Aleksandr OrlovHad to post when this campaign landed in my facebook inviting me to become a fan of Alexandr Orlov – a meerkat.

The campaign spearheaded by the aggregate guys behind compare the has a clear appeal for a younger audience and a nice standout amongst the other brands that rely on their daytime TV slots and repetitive techniques to get brand recall (not that I’m knocking the possible effectiveness of that!).

My encounter with the campaign started with total unawareness and a simple invite to become a fan of the furry friend and, thanks to tongue in cheek copy that is totally blatant from the beginning you can only feel warm towards the campaigns meerkat star. The marketers behind it have respected that lulling users into a relationship with a meerkat (should any marketer actually believe this is sensible) and then revealing it as a ploy to purchase car insurance is sure to have a negative affect on relationship power so its obvious, its predictable but its actually pretty clever!

It is for honour of my family and meerkats all over the world that I make

However, recently, this great ambition has been made look foolish by people looking for a cheap deal on their car insurance. People who are looking for

The campaign clicks through to a fully functioning site that, despite the gigantic cross promotion of (even on landing on the site it double checks you don’t want to go there instead) continues to take you through to a site that fully functions as a meerkat comparison site! In particularly I’m loving the FAQ section:

  • Can I save up to £300 on my car insurance with you?
  • No, is true could save you up to £300 on car insurance*, but I am not anything to do with that. I am Meerkat.

The clear links that have been pulled through with the site, the social app (facebook and Twitter) as well as the TVads (that I’ve not seen as yet) show an integration and brave move by the brand that relies on the success of the meerkat to bring success to the comparethemarket brand.

I for one previously saw the brand as an aggregate sitewith very little personality and, for now I may temporarily move from being to giving the meerkat a little bit more attention than I did before!




My paper is now almost due and my investigation into how FMCG brands build relationships with consumers in a digital environment is almost complete.

As part of one of my earlier posts I started (and quickly dismissed) qualitative research as consumers appeared to be unable to successfully articulate what a brand / consumer relationship was or how they felt about attempts by brands to contact them (with permission) within their personal spaces online.

With some worries about the possible outcome I then ran an online quantitative survey that easily allowed users to give their opinion through multiple choice selections. The response has shown definite trends, clear learning’s and, in contrast to the qualitative study that consumers definitely understand a brand relationship.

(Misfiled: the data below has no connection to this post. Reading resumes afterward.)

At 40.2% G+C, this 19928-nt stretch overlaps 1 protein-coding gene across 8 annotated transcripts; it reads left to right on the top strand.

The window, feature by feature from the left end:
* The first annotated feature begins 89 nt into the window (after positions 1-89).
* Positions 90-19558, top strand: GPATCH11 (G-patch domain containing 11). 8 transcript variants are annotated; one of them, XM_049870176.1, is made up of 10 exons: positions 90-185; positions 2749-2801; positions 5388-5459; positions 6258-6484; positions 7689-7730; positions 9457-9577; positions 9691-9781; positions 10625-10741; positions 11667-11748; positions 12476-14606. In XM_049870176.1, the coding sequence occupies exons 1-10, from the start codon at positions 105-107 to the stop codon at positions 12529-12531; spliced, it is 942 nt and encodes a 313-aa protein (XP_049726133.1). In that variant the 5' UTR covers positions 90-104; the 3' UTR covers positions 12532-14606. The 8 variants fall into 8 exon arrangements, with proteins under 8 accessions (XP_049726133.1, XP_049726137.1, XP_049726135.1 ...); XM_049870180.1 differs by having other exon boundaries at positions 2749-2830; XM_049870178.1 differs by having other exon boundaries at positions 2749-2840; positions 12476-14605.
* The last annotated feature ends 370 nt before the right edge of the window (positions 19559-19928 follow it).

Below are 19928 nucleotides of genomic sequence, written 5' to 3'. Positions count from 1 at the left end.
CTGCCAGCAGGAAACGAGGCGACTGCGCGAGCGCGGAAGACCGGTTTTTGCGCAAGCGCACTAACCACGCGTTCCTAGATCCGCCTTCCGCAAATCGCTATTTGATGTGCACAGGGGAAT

This is quite an interesting point. Was my in depth interviewing technique really bad OR do consumers simply not consider relationships in the way we anticipate them to as marketers?

The survey I constructed can be found here

findings to follow once the paper is safely handed in!


I’m 2/3 of he way through Wikinomics… For those of you not familiar with the work of Tapscott and Williams, and to quote the title, it looks at “How mass collaboration changes everything”.

Perhaps the notion of everything is used a little bit loosely as a title but as a manner of thinking and, in particular pushing it into the context of relationship marketing it poses an interesting theory looking at prosumers and the collective as a group worth counting on.

To quote:

The old, hardwired “plan and push” mentatility is rapidly giving way to a new, dynamic “engage and cocreate” economy

Its back to that old notion of web 2.0 (or is it now 3.0) and how as the digital space (and consumers) are evolving are marketing techniques to change with it. It remains pointless to use the same tactics with the old web as some might use with the new but how do you move a brand straight into v3.0 when they haven’t really come to terms with 1.0 yet…

I think that agencies and brands alike need to understand that evolution can’t happen at different rates. It’s not an iterative journey whereby a brand will get from A to B and, by chance, one day, they might catch up and be bang “on trend”. It instead needs to bypass the first 2 steps, be brave, and go straight to the point where it matters.

As the book goes on and talks about the idea of “prosumption” and even alluding to its future which, at the rate of the webs expansion could be very soon, the notion of collaboration and customers wanting a

genuine role in desiging the products of the future”

Is increasingly becoming something that needs to evole. The relationship, where as previously was brand to consumer, became a 2way conversation and we’re now moving a phase on to where the consumer powers that conversation with the brand. Can that really realisticly happen? Has the “prey” really become the “hunter…”

Its not an answer I’m there with yet but as I continue on my quest I’m hoping that I’ll start to build an insight into how (and if) that relationship can really stand.